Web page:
What's In Store

VisArt moving from Elizabeth area to Eastway Drive Sept. 1

VisArt, one of the last independent video stores in the Charlotte area, will move from its longtime site in the Elizabeth neighborhood to a new location on Eastway Drive at the beginning of September.

VisArt has operated at its current spot at 1945 E. 7th St. in Elizabeth for about 30 years. It will remain open at its present location until the new one at 3104 Eastway Drive opens on Sept. 1.

A “For rent” sign in front of the store had prompted some customers to inquire whether the store was going out of business. Co-owner Gina Cerniglia told the Observer last week VisArt wasn’t closing but rather planning to either renew the current lease or move.

“The move is occasioned by our uncertainty about the neighborhood at the time our lease is expiring,” Visart said in a statement. “There is a lot of construction in the works that will be good for many businesses, but it seems likely to be harder for a few like VisArt.”

Many small businesses are dealing with the pressure of booming apartment construction in older, close-in neighborhoods like Elizabeth. Across the street, for example, the owners of Jackalope Jacks are waiting to see if their landlord reaches a deal with apartment developers that could push them out.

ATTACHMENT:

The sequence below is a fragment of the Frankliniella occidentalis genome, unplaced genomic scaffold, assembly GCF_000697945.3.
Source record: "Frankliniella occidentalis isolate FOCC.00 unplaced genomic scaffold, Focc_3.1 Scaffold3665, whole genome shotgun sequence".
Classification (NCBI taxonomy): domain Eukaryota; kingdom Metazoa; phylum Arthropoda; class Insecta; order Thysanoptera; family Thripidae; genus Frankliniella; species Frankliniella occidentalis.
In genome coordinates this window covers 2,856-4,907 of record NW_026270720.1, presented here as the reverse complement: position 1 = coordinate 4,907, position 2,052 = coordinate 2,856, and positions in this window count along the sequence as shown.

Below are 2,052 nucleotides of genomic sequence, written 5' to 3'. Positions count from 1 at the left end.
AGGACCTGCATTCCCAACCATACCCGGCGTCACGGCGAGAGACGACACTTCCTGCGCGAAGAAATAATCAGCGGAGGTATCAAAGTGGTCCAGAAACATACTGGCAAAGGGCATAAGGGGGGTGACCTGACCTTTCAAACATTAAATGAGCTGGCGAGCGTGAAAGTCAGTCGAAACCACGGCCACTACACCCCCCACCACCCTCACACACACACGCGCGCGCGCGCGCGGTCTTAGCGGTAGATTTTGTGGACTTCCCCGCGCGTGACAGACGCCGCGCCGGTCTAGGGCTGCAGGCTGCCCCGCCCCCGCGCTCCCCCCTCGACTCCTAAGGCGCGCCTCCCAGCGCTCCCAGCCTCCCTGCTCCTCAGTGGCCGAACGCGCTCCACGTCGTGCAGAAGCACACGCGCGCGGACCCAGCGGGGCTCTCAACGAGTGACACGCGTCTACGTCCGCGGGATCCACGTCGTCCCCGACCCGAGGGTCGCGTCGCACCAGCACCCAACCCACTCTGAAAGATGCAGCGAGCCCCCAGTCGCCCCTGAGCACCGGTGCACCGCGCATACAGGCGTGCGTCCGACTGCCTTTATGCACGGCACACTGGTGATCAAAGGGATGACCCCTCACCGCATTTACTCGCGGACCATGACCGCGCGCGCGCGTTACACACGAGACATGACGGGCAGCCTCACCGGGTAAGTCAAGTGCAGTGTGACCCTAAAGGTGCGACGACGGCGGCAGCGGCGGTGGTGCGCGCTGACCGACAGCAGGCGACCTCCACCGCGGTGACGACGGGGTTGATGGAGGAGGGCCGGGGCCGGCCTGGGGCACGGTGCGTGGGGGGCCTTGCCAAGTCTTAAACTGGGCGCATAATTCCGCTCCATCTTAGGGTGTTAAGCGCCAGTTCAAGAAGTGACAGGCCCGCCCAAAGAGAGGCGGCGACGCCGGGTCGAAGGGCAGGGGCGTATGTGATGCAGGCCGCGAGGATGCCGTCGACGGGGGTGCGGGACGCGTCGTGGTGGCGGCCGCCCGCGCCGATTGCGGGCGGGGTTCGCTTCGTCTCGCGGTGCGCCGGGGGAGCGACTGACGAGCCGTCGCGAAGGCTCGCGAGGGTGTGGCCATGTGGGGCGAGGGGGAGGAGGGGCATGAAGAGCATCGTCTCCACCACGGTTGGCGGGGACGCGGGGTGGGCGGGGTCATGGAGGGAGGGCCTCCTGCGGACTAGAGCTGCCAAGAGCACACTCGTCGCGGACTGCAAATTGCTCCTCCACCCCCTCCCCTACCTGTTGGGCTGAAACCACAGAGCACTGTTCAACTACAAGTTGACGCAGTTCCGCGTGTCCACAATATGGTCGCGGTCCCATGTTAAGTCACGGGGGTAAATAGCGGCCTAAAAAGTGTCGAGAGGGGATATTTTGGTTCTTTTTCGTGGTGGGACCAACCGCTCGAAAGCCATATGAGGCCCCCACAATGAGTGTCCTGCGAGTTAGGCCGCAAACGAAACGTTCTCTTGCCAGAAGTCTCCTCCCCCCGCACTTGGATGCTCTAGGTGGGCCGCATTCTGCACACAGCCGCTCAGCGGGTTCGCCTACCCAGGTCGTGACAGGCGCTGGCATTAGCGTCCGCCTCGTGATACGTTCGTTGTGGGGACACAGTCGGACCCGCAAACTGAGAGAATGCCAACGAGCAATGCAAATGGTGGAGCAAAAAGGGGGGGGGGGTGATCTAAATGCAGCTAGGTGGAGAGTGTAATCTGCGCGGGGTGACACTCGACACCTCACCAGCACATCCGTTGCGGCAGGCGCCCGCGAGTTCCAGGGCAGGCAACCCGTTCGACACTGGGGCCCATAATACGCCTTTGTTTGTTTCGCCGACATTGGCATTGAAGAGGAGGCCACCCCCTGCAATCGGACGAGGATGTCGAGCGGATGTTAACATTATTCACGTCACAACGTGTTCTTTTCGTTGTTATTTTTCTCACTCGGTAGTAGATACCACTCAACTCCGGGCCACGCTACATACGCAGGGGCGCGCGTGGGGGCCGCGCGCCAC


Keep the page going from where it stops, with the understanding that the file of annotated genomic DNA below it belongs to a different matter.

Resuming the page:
Jim Lowder, president of Lowder Investment properties, said his company is actively looking for another tenant for the space, but that no construction is planned for the building.

According to VisArt, its new Eastway location will be comparable in size and will still carry 30,000 movie titles and an array of merchandise, from posters to action figures to lunchboxes.

Local attorney Mickey Aberman purchased VisArt in 2011, when video stores were already feeling tough competition from the likes of Netflix and Redbox.

Cerniglia said the store has a loyal customer base and many shoppers have said they’ll follow it to the new location. VisArt, she said, remains alive and well despite the growing competition from streaming services.

“It’s basically just about having a selection that none of the other services provide and still being competitive in price. I think that’s why we’re still open,” Cerniglia told the Observer.